$$\int_0^{\infty} dx \frac{\log^2{x}}{(1+x)^2} = \frac{\pi^2}{3} $$

$\endgroup$
  • $\begingroup$ Thanks! I remembered vaguely that this "adding power" technique should work in case of a log, but it's nice to see exactly how. I'll up-vote once I get 15 points. $\endgroup$ – some1 Dec 27 '15 at 6:47
  • $\begingroup$ @some1: No problem. Please note here how I did not need to evaluate the lower-order integrals directly, but rather expressed them in terms of their residues. The result is a nice, nontrivial expression of the integral of a function times log squared in terms of the residue of the function times a cubic polynomial in log. This works in general and not just for your integral here. $\endgroup$ – Ron Gordon Dec 27 '15 at 6:52
  • $\begingroup$ yeah, I know. By the way, what if we consider an equivalent integral (up to changing the variables): $\int_{-\infty}^{+\infty} \frac{dx x^2 e^x}{(1+e^x)^2}$, so that now we have an infinite number of singularities along the imaginary axis. The usual rectangular contour doesn't work here (you get the identity $4\pi^2 = 4\pi^2$). Is there any reasonable contour we can choose to calculate this integral without changing variables? $\endgroup$ – some1 Dec 27 '15 at 7:00
  • $\begingroup$ @some1: for a rectangular contour I would use a similar trick: consider the contour integral of $z^3$ rather than $z^2$. $\endgroup$ – Ron Gordon Dec 27 '15 at 7:01
  • $\begingroup$ OK, so "adding power" technique works here too. Great, thanks! $\endgroup$ – some1 Dec 27 '15 at 7:02
2
$\begingroup$

We have $$\int_1^{\infty} \dfrac{\log^2(x)}{(1+x)^2}dx = \int_1^0 \dfrac{\log^2(1/x)}{(1+1/x)^2} \left(-\dfrac{dx}{x^2}\right) = \int_0^1 \dfrac{\log^2(x)}{(1+x)^2}dx$$ Hence, our integral becomes \begin{align} I & = \int_0^{\infty}\dfrac{\log^2(x)}{(1+x)^2}dx = 2\int_0^1\dfrac{\log^2(x)}{(1+x)^2}dx = 2\int_0^1 \sum_{k=0}^{\infty}(-1)^k (k+1)x^k \log^2(x)dx\\ & = 2\sum_{k=0}^{\infty}(-1)^k(k+1) \int_0^1 x^k\log^2(x)dx = 2\sum_{k=0}^{\infty}(-1)^k(k+1) \cdot \dfrac2{(k+1)^3}\\ & = 4 \sum_{k=0}^{\infty} \dfrac{(-1)^k}{(k+1)^2} = 4\left(\dfrac1{1^2} - \dfrac1{2^2} + \dfrac1{3^2} - \dfrac1{4^2} \pm \cdots\right) = \dfrac{\pi^2}3 \end{align}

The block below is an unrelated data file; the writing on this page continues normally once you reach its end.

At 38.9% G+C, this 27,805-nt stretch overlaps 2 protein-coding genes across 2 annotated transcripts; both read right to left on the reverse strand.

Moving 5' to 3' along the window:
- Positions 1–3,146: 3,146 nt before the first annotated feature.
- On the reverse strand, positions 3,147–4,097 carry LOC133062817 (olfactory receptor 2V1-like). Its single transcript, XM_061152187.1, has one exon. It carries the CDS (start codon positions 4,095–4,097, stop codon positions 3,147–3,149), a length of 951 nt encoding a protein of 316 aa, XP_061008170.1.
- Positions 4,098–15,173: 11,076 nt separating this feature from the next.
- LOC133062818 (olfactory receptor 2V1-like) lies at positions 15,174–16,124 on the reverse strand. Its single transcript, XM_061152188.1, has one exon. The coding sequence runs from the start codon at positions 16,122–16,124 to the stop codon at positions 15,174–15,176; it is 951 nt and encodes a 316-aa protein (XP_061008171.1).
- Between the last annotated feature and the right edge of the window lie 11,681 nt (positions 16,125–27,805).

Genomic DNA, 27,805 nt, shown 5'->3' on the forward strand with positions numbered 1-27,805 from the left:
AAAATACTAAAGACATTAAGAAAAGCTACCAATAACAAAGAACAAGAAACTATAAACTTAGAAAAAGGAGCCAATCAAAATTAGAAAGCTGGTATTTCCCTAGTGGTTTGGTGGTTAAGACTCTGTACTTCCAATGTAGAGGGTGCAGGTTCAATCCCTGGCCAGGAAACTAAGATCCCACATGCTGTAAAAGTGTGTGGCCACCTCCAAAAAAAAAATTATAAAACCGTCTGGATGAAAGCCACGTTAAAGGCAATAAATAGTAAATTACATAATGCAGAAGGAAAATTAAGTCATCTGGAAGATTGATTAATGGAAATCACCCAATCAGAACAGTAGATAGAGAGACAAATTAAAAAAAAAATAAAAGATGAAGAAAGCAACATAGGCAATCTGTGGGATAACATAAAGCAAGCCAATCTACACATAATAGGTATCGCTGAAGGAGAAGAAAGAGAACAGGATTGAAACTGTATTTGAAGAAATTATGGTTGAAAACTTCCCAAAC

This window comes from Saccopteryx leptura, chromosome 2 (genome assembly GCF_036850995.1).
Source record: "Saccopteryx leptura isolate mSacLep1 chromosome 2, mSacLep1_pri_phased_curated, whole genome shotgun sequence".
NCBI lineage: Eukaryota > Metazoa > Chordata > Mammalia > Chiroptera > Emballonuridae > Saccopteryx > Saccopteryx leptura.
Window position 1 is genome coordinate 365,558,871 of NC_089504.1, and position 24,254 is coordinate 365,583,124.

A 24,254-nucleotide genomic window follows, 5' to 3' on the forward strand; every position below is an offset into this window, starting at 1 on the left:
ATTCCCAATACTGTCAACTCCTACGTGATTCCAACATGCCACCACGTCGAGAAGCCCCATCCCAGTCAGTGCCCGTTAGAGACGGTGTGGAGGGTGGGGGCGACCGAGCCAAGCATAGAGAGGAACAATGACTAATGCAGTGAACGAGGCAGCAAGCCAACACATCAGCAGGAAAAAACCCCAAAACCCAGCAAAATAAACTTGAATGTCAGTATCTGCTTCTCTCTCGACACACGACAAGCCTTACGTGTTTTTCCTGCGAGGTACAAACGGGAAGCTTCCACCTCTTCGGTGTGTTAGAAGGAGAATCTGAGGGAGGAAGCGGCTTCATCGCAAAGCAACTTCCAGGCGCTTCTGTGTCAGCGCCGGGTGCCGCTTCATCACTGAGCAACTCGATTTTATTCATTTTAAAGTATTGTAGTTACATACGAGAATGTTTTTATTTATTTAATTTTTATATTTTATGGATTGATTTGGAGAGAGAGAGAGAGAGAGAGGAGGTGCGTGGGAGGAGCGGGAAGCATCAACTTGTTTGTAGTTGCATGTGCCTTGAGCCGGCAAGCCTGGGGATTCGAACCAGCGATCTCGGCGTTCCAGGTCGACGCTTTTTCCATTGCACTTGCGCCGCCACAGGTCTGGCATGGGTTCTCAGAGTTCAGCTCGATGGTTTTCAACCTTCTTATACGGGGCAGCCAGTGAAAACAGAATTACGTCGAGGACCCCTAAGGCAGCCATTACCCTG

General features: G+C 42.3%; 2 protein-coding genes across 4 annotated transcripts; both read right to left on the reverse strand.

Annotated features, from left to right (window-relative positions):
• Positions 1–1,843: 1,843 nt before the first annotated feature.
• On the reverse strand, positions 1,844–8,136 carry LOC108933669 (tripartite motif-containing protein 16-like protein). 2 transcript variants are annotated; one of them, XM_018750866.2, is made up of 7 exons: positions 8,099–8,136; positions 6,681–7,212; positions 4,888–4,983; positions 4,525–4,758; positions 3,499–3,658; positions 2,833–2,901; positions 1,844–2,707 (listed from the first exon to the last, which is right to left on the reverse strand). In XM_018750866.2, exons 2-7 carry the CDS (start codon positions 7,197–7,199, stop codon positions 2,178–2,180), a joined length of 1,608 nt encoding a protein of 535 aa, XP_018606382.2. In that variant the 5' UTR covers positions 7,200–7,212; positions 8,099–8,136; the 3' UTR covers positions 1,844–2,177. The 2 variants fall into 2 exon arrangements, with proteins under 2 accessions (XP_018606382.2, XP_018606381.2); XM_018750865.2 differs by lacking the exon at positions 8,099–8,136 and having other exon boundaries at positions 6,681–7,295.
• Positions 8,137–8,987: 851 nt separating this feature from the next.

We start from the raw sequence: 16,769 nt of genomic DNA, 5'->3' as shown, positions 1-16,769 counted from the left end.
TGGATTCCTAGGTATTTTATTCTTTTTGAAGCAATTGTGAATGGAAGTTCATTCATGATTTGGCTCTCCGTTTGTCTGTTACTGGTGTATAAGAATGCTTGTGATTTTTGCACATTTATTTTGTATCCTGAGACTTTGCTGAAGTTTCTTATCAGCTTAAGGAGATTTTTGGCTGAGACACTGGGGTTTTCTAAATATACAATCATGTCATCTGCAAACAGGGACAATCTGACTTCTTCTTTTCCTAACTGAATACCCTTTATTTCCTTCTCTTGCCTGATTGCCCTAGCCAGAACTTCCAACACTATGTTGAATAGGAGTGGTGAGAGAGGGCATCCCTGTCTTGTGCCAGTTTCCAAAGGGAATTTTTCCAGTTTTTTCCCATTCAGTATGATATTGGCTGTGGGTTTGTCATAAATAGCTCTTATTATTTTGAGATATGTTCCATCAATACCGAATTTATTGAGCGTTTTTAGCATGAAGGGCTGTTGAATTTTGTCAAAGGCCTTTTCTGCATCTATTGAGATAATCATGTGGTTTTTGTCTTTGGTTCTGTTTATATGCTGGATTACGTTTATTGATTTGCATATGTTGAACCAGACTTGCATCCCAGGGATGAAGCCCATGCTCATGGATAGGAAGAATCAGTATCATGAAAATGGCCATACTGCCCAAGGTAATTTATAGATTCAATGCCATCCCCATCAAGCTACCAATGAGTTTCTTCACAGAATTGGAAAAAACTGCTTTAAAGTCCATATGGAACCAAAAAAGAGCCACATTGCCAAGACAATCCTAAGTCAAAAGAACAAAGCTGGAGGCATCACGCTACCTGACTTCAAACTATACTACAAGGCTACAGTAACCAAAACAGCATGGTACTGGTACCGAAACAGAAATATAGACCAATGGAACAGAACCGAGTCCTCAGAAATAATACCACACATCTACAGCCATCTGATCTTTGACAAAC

$\endgroup$
  • $\begingroup$ I'm aware of this derivation, but I'd like to use complex analysis. $\endgroup$ – some1 Dec 27 '15 at 6:08
0
$\begingroup$

My suggestion would be, if you are to use complex analysis, you have to worry about the definition of functions. Function f is not defined in -1, so it does not have a pole at that point. First of all, you must "throw" the $x<0,y=0$ to somewhere, say to include a change of variable $x \to ix$ and then the singularity will not be what you have stated and your problem will vanish.

$\endgroup$
  • $\begingroup$ Well, it is defined at $z=-1$, isn't it? $\text{Log}(-1) = \log|-1| + i \pi$. I was sloppy with my notation, I've changed my original post, so $f(z)$ is now defined in terms of the principal $\text{Log}$, which exists at $z=-1$. $\endgroup$ – some1 Dec 27 '15 at 6:16
  • $\begingroup$ even if you define it that way, you have to map like I have described, everyone does it in that way. Your problem will vanish, it will not even be in a region you are interested in(-1 will go to -i, and there you have no interest, and no trouble) $\endgroup$ – nikola Dec 27 '15 at 6:22
  • $\begingroup$ No, I don't have to. See the answer by Ron Gordon above. $\endgroup$ – some1 Dec 27 '15 at 6:29

Your Answer

By clicking “Post Your Answer”, you agree to our terms of service, privacy policy and cookie policy

Not the answer you're looking for? Browse other questions tagged or ask your own question.